Alexander Girard - A Designer's Universe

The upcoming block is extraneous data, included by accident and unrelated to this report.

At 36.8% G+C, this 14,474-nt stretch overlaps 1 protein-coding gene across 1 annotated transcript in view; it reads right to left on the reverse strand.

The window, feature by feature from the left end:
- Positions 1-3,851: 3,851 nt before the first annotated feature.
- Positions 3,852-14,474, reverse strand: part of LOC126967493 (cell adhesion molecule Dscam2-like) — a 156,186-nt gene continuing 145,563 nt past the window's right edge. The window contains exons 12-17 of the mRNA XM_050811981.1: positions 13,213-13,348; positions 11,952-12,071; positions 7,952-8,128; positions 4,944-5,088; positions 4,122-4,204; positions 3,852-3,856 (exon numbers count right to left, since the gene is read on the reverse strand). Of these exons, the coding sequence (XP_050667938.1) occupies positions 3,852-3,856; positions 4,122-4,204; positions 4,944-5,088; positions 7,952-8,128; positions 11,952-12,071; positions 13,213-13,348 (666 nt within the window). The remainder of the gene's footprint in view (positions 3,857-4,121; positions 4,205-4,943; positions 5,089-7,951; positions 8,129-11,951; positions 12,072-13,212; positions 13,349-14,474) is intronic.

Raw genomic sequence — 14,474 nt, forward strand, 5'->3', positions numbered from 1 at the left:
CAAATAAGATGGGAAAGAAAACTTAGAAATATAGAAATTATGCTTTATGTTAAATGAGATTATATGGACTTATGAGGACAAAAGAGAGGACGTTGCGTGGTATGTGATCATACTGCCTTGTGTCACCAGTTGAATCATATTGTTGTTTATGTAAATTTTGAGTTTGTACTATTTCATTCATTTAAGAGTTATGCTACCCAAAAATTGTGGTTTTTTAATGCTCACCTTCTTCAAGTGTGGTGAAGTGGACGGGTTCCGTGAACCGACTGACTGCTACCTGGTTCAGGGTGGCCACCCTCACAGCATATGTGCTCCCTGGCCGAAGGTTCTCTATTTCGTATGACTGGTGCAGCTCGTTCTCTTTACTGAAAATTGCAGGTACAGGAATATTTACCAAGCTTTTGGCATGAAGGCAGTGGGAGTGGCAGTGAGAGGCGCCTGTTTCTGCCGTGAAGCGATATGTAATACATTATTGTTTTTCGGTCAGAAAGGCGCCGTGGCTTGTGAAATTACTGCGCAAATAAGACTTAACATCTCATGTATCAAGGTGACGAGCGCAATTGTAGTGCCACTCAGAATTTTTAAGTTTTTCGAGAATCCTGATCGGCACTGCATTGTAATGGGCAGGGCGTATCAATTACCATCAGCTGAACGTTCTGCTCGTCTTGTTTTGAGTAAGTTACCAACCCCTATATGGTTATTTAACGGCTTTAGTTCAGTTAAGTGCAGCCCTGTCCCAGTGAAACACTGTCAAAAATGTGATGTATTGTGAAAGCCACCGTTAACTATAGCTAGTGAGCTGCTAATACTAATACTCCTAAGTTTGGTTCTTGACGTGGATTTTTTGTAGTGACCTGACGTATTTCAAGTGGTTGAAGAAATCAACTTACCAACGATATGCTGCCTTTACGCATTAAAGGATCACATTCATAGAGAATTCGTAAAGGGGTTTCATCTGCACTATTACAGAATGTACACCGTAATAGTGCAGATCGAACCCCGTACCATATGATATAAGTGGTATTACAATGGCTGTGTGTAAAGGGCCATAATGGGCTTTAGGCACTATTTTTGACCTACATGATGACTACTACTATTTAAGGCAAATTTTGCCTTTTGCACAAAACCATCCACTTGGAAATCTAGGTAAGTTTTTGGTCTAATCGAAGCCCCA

Alexander Girard was one of the most important modern textile artists and interior designers of the 20th century. He combined Pop and Folk art influences to create a colorfully opulent aesthetic language whose impact continues to be felt today. This richly illustrated catalogue draws on the vast holdings in Girard's private estate, which were exhaustively investigated for the first time at the Vitra Design Museum. The book presents the oeuvre of the multitalented designer in all its facets, while offering the first scholarly, critical examination of his work. Six essays address Girard's textile and graphic design for the furniture manufacturer Herman Miller, interior design projects such as the Irwin Miller House in Columbus, Indiana (1953), and the restaurant La Fonda del Sol in New York (1960), his activities as a pioneering exhibition organizer and curator, his roots in Italy and his passion for folk art, which resulted in a collection of more than 100,000 objects and served as one of the most important sources of inspiration for his own work. In addition to extensive portfolios with never-before-shown archive materials, the publication also provides a biography and a complete list of works, plus articles by Susan Brown, Jochen Eisenbrand, Barbara Hauss, Alexandra Lange, Monica Obniski and Jonathan Olivares. Born in 1907 in New York City, Alexander Girard and his family moved back to Italy shortly after his birth. In 1932, Girard opened his first design office in New York. Five years later, he moved to Detroit, where he opened a second studio. His career breakthrough came in 1949, when he was chosen to design the Detroit Institute of Arts' "For Modern Living" exhibition. In 1952 Charles Eames recruited Girard to become Herman Miller's director of design in the textile division. Girard's tenure at Herman Miller continued into the 1970s; while there, he designed the interior for La Fonda del Sol restaurant in New York's Time-Life Building in 1960. In the early 1960s he relocated to New Mexico, where he began collecting folk art. Girard's collection can be found in the Museum of International Folk Art in Santa Fe. He died in 1993.